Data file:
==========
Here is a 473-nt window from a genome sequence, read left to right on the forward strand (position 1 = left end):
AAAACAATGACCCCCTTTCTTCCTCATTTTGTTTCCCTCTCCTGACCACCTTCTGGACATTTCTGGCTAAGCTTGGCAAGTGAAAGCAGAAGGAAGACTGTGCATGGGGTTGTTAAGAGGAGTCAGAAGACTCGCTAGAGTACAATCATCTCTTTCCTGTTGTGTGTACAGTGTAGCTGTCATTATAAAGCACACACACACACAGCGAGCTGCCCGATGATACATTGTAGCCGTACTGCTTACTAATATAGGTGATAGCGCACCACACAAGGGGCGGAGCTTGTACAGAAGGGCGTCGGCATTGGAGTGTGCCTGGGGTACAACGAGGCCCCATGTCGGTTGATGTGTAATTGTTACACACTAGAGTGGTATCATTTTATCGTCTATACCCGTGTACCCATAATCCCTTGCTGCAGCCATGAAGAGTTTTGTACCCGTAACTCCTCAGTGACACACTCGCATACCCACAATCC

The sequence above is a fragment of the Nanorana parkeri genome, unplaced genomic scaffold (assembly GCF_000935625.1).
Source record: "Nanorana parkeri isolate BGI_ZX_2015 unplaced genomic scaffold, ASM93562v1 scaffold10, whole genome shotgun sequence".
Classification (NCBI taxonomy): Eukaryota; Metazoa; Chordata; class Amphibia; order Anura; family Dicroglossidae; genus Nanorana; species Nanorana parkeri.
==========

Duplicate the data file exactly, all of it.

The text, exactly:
Here is a 473-nt window from a genome sequence, read left to right on the forward strand (position 1 = left end):
AAAACAATGACCCCCTTTCTTCCTCATTTTGTTTCCCTCTCCTGACCACCTTCTGGACATTTCTGGCTAAGCTTGGCAAGTGAAAGCAGAAGGAAGACTGTGCATGGGGTTGTTAAGAGGAGTCAGAAGACTCGCTAGAGTACAATCATCTCTTTCCTGTTGTGTGTACAGTGTAGCTGTCATTATAAAGCACACACACACACAGCGAGCTGCCCGATGATACATTGTAGCCGTACTGCTTACTAATATAGGTGATAGCGCACCACACAAGGGGCGGAGCTTGTACAGAAGGGCGTCGGCATTGGAGTGTGCCTGGGGTACAACGAGGCCCCATGTCGGTTGATGTGTAATTGTTACACACTAGAGTGGTATCATTTTATCGTCTATACCCGTGTACCCATAATCCCTTGCTGCAGCCATGAAGAGTTTTGTACCCGTAACTCCTCAGTGACACACTCGCATACCCACAATCC

The sequence above is a fragment of the Nanorana parkeri genome, unplaced genomic scaffold (assembly GCF_000935625.1).
Source record: "Nanorana parkeri isolate BGI_ZX_2015 unplaced genomic scaffold, ASM93562v1 scaffold10, whole genome shotgun sequence".
Classification (NCBI taxonomy): Eukaryota; Metazoa; Chordata; class Amphibia; order Anura; family Dicroglossidae; genus Nanorana; species Nanorana parkeri.